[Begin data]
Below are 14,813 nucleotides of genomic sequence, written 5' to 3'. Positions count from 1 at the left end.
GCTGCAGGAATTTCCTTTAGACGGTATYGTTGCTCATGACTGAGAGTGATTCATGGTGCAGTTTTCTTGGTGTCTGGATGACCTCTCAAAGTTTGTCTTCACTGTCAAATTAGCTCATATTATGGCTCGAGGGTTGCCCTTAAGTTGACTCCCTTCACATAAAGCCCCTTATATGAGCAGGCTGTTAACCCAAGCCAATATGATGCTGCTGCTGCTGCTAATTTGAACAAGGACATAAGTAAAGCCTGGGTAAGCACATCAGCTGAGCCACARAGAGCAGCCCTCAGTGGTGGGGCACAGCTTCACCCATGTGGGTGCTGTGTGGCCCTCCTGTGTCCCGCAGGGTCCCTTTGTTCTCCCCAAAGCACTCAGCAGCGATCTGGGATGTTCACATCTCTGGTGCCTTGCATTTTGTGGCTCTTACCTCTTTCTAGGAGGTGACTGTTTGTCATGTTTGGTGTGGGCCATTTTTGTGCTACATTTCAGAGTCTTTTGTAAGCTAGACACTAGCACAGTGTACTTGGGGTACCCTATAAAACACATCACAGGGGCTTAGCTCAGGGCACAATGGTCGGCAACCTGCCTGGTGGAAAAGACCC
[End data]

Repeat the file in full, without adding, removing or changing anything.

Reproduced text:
Below are 14,813 nucleotides of genomic sequence, written 5' to 3'. Positions count from 1 at the left end.
GCTGCAGGAATTTCCTTTAGACGGTATYGTTGCTCATGACTGAGAGTGATTCATGGTGCAGTTTTCTTGGTGTCTGGATGACCTCTCAAAGTTTGTCTTCACTGTCAAATTAGCTCATATTATGGCTCGAGGGTTGCCCTTAAGTTGACTCCCTTCACATAAAGCCCCTTATATGAGCAGGCTGTTAACCCAAGCCAATATGATGCTGCTGCTGCTGCTAATTTGAACAAGGACATAAGTAAAGCCTGGGTAAGCACATCAGCTGAGCCACARAGAGCAGCCCTCAGTGGTGGGGCACAGCTTCACCCATGTGGGTGCTGTGTGGCCCTCCTGTGTCCCGCAGGGTCCCTTTGTTCTCCCCAAAGCACTCAGCAGCGATCTGGGATGTTCACATCTCTGGTGCCTTGCATTTTGTGGCTCTTACCTCTTTCTAGGAGGTGACTGTTTGTCATGTTTGGTGTGGGCCATTTTTGTGCTACATTTCAGAGTCTTTTGTAAGCTAGACACTAGCACAGTGTACTTGGGGTACCCTATAAAACACATCACAGGGGCTTAGCTCAGGGCACAATGGTCGGCAACCTGCCTGGTGGAAAAGACCC